Karen Chapman Novakovski - Associate Professor of Nutrition

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November/December 2014

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In This Issue

Diabetes - The Medical Perspective

There is a strong link between diabetes and heart disease. Having diabetes increases your risk of heart disease or stroke 2-4 times more than someone without diabetes. Blood vessels are more at risk to the effects of high cholesterol, smoking and high blood pressure when diabetes is present.

Heart disease risk can be lessened by managing your ABCs of diabetes:

  • A for A1C test is a blood test used to measure your estimated average blood sugar over the last two to three months. This test lets your doctor know whether your diabetes treatment plan is working. To help prevent complications of diabetes an A1C of less than 7% (estimated average glucose of less than 154 mg/dl) is recommended, although 7% may not be appropriate for everyone. Your A1C goal may be different depending on your age or if your blood glucose levels sometimes drop too low. Keeping your average estimated glucose levels less than 154 (A1C less than 7%) can help protect your heart, kidneys, blood vessels, feet and eyes from the damage high blood glucose levels.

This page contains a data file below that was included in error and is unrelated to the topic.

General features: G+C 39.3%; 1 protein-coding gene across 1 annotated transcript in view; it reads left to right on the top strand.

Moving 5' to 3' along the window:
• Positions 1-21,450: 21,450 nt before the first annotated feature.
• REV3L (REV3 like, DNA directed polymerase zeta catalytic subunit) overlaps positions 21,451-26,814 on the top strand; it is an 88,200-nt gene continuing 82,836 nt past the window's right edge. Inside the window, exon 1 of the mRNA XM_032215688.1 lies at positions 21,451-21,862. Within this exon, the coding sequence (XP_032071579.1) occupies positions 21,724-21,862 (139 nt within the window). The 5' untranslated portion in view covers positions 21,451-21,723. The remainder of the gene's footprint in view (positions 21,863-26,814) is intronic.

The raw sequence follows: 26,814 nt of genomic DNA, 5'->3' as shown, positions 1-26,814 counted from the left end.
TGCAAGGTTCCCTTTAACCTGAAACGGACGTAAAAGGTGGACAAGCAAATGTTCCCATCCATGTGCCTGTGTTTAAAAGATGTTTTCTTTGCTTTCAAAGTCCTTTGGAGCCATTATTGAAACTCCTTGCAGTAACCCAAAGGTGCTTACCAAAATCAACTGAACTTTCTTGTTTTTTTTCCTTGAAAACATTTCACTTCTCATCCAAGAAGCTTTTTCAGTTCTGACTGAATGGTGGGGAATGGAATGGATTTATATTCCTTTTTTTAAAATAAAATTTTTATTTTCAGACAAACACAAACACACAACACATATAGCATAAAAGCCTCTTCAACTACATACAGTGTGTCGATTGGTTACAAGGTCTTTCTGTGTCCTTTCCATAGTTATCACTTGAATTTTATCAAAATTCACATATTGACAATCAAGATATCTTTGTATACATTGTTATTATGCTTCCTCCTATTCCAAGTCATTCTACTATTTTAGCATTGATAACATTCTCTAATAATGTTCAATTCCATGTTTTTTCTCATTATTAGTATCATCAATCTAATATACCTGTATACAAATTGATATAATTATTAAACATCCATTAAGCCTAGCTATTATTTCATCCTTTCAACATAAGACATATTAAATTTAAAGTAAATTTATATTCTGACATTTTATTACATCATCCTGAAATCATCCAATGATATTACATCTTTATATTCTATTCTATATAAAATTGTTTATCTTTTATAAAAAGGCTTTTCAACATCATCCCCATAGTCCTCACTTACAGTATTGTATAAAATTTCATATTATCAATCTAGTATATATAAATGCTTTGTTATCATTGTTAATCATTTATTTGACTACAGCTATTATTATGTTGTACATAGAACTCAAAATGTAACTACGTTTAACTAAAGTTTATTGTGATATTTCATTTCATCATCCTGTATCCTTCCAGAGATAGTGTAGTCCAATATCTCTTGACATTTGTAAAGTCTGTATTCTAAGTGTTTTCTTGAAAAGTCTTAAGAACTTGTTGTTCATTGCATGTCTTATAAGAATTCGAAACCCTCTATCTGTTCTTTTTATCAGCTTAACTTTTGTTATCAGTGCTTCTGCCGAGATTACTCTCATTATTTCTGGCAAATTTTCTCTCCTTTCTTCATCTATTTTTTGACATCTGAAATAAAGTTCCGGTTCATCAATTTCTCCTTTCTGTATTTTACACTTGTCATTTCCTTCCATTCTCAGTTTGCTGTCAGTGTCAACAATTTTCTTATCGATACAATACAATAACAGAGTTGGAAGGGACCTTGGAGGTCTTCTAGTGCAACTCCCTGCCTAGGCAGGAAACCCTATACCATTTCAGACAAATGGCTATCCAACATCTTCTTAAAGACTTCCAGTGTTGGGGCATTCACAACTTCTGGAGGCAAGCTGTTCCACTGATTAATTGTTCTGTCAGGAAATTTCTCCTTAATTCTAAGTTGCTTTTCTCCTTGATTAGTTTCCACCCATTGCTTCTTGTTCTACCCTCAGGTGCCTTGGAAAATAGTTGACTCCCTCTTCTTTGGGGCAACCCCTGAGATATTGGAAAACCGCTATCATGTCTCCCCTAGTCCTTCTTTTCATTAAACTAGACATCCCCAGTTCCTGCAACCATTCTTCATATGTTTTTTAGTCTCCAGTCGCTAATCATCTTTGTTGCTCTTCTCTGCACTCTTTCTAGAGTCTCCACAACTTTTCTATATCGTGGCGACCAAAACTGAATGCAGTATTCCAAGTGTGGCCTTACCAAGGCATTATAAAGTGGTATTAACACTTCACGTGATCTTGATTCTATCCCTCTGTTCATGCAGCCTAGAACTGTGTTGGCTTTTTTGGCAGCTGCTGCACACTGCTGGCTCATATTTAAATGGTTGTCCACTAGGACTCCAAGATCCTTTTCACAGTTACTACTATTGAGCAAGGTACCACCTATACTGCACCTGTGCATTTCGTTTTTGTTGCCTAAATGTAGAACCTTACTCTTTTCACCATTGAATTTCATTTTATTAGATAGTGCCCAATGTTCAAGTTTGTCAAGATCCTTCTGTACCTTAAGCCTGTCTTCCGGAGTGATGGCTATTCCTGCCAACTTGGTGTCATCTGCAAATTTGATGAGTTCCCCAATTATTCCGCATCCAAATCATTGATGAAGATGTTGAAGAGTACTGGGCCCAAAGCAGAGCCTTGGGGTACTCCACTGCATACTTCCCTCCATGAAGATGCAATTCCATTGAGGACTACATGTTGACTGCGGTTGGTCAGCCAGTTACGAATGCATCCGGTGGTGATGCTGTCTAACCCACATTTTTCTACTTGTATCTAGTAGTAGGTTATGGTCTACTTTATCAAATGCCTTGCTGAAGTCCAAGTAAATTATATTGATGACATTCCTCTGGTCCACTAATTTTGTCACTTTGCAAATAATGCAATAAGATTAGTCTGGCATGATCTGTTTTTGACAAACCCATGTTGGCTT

Relationship between A1C and Estimated Average Glucose
    A1C PercentEstimated Average Glucose mg/dL
    6 126
    7 154
    8 183
    9 212
    10 240
    11 269
    12 298
  • B for Blood Pressure which is the force of your blood through the blood vessels. High blood pressure can cause a stroke or heart attack and damage your kidney and eyes. The most recent blood pressure treatment recommendation for people with diabetes is less than 140/80, but a lower goal may be appropriate for younger and/or recently diagnosed individualized.
  • C for Cholesterol, a waxy fat-like substance found in the bloodstream and the body's cells. LDL and HDL are two different types of cholesterol. LDL or "bad" cholesterol can build up plaque and clog the arterial wall causing heart attack and stroke. HDL or "good" cholesterol helps remove the ?bad? cholesterol from your blood. Discuss your cholesterol goals with your physician. If you are over 40 years old and have diabetes medication may be necessary to control cholesterol and decrease heart disease risk.